- United States v. Chester, 628 F.3d 673 (4th Cir. 2010) – On December 30, 2010, the Fourth Circuit vacated William Chester's conviction for possession of a firearm after having been convicted of a misdemeanor crime of domestic violence, in violation of 18 U.S.C. § 922(g)(9). The court found that the district court erred in perfunctorily relying on Heller's exception for "presumptively lawful" gun regulations made in accordance with "longstanding prohibitions".
- Kolbe v. Hogan, No. 14-1945 (4th Cir. 2016) - On February 4, 2016, the Fourth Circuit vacated a U.S. District Court decision upholding a Maryland law banning high-capacity magazines and semi-automatic rifles, ruling that the District Court was wrong to have applied intermediate scrutiny. The Fourth Circuit ruled that the higher strict scrutiny standard is to be applied on remand. On March 4, 2016, the court agreed to rehear the case en banc on May 11, 2016.
- United States v. Dorosan, 350 Fed. Appx. 874 (5th Cir. 2009) – On June 30, 2008, the Fifth Circuit upheld 39 C.F.R. 232.1(l), which bans weapons on postal property, sustaining restrictions on guns outside the home, specifically in private vehicles parked in employee parking lots of government facilities, despite Second Amendment claims that were dismissed. The employee's Second Amendment rights were not infringed since the employee could have instead parked across the street in a public parking lot, instead of on government property.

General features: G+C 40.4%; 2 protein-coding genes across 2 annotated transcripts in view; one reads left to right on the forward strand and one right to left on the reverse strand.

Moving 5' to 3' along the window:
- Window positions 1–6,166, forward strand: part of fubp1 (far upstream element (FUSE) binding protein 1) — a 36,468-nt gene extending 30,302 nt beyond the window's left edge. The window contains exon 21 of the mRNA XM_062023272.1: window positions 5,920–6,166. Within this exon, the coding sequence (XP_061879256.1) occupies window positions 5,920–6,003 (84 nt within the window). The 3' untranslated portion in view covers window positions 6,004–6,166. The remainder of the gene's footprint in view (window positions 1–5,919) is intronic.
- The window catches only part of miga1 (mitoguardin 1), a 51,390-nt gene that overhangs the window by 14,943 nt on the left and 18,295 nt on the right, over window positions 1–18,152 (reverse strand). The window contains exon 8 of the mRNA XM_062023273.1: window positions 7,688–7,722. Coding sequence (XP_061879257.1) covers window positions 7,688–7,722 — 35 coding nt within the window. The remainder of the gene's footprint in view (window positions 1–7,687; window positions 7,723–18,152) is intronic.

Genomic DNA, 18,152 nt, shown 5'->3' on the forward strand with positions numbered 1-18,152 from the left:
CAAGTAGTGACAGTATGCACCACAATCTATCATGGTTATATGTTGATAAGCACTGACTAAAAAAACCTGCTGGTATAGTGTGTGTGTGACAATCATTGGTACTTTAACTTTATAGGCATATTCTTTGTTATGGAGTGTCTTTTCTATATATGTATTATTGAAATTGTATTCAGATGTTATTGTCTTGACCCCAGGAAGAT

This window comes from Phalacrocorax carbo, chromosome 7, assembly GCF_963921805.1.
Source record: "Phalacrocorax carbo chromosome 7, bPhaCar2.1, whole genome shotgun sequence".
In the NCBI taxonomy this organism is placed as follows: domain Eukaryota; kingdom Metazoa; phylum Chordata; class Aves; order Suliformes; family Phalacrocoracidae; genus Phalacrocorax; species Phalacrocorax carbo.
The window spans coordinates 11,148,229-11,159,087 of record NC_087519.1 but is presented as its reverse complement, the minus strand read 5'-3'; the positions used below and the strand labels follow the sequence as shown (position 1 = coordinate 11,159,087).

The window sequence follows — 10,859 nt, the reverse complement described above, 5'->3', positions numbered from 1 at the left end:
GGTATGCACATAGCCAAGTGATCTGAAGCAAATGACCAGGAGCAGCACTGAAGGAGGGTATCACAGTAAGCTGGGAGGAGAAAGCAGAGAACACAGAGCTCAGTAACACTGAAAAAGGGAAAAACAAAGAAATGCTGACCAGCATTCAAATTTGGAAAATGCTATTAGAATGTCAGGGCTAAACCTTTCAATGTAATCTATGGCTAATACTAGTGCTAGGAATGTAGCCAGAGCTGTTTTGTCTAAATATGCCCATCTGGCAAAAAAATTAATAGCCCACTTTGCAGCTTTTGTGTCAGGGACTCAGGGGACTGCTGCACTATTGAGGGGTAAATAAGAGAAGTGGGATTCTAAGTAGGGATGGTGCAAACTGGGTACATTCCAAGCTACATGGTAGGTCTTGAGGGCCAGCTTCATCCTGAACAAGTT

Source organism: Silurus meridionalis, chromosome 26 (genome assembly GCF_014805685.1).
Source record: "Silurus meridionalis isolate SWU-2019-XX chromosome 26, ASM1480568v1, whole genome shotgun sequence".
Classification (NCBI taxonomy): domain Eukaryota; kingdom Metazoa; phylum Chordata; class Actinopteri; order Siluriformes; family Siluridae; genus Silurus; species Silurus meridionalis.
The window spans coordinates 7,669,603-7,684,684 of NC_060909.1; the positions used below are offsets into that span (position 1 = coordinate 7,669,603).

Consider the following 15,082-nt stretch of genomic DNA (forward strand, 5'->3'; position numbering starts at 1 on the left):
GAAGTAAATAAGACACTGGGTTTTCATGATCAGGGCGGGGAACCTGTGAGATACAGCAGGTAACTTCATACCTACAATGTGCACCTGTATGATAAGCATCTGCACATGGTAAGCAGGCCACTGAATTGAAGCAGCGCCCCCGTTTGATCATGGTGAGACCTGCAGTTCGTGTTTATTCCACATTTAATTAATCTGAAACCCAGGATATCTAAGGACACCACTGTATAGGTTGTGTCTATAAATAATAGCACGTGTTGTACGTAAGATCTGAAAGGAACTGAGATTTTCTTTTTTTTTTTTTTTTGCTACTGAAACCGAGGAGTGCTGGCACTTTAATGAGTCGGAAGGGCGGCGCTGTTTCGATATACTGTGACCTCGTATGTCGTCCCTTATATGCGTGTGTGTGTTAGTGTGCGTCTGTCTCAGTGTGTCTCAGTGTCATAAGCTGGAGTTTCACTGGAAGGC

- United States v. Bledsoe, 334 Fed. Appx. 771 (5th Cir. 2009) – The Fifth Circuit affirmed the decision of a U.S. District Court decision in Texas, upholding 18 U.S.C. § 922(a)(6), which prohibits "straw purchases." A "straw purchase" occurs when someone eligible to purchase a firearm buys one for an ineligible person. Additionally, the court rejected the request for a strict scrutiny standard of review.
- United States v. Scroggins, 551 F.3d 257 (5th Cir. 2010) – On March 4, 2010, the Fifth Circuit affirmed the conviction of Ernie Scroggins for possession of a firearm as a convicted felon, in violation of 18 U.S.C. § 922(g)(1). The court noted that it had, prior to Heller, identified the Second Amendment as providing an individual right to bear arms, and had already, likewise, determined that restrictions on felon ownership of firearms did not violate this right. Moreover, it observed that Heller did not affect the longstanding prohibition of firearm possession by felons.
- Tyler v. Hillsdale Co. Sheriff’s Dept., 775 F.3d 308 (6th Cir. 2014) - On December 18, 2014, the Sixth Circuit ruled that strict scrutiny should be applied to firearms regulations when regulations burden "conduct that falls within the scope of the Second Amendment right, as historically understood." At issue in this case was whether the Second Amendment is violated by a provision of the Gun Control Act of 1968 that prohibits possession of a firearm by a person who has been involuntarily committed to apsychiatric hospital. The court did not rule on the provision's constitutionality, instead remanding the case to the United States district court that has earlier heard this case.On April 21, 2015, the Sixth Circuit voted to rehear the case en banc, thereby vacating the December 18 opinion.